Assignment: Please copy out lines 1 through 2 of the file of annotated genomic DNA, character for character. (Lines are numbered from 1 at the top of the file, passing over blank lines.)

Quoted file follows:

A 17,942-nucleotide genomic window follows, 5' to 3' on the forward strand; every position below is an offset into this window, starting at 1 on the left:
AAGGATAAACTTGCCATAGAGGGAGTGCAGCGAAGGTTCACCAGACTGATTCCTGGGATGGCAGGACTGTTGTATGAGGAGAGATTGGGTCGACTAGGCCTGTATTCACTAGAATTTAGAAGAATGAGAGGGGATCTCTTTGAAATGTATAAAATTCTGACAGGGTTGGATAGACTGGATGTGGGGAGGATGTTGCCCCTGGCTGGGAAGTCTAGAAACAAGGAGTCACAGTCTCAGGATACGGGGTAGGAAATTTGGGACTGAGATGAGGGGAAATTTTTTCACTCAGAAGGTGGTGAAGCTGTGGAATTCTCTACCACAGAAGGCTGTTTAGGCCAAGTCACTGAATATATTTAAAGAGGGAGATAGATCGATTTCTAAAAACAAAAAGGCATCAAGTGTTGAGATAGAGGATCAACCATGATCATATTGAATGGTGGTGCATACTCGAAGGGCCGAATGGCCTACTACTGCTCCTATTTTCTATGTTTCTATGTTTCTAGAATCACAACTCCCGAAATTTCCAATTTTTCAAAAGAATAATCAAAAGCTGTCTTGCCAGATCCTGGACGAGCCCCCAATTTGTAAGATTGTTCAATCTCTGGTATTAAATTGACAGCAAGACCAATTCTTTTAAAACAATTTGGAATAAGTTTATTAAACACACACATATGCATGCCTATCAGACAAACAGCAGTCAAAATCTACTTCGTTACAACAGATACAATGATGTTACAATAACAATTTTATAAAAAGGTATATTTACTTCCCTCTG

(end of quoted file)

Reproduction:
A 17,942-nucleotide genomic window follows, 5' to 3' on the forward strand; every position below is an offset into this window, starting at 1 on the left:
AAGGATAAACTTGCCATAGAGGGAGTGCAGCGAAGGTTCACCAGACTGATTCCTGGGATGGCAGGACTGTTGTATGAGGAGAGATTGGGTCGACTAGGCCTGTATTCACTAGAATTTAGAAGAATGAGAGGGGATCTCTTTGAAATGTATAAAATTCTGACAGGGTTGGATAGACTGGATGTGGGGAGGATGTTGCCCCTGGCTGGGAAGTCTAGAAACAAGGAGTCACAGTCTCAGGATACGGGGTAGGAAATTTGGGACTGAGATGAGGGGAAATTTTTTCACTCAGAAGGTGGTGAAGCTGTGGAATTCTCTACCACAGAAGGCTGTTTAGGCCAAGTCACTGAATATATTTAAAGAGGGAGATAGATCGATTTCTAAAAACAAAAAGGCATCAAGTGTTGAGATAGAGGATCAACCATGATCATATTGAATGGTGGTGCATACTCGAAGGGCCGAATGGCCTACTACTGCTCCTATTTTCTATGTTTCTATGTTTCTAGAATCACAACTCCCGAAATTTCCAATTTTTCAAAAGAATAATCAAAAGCTGTCTTGCCAGATCCTGGACGAGCCCCCAATTTGTAAGATTGTTCAATCTCTGGTATTAAATTGACAGCAAGACCAATTCTTTTAAAACAATTTGGAATAAGTTTATTAAACACACACATATGCATGCCTATCAGACAAACAGCAGTCAAAATCTACTTCGTTACAACAGATACAATGATGTTACAATAACAATTTTATAAAAAGGTATATTTACTTCCCTCTG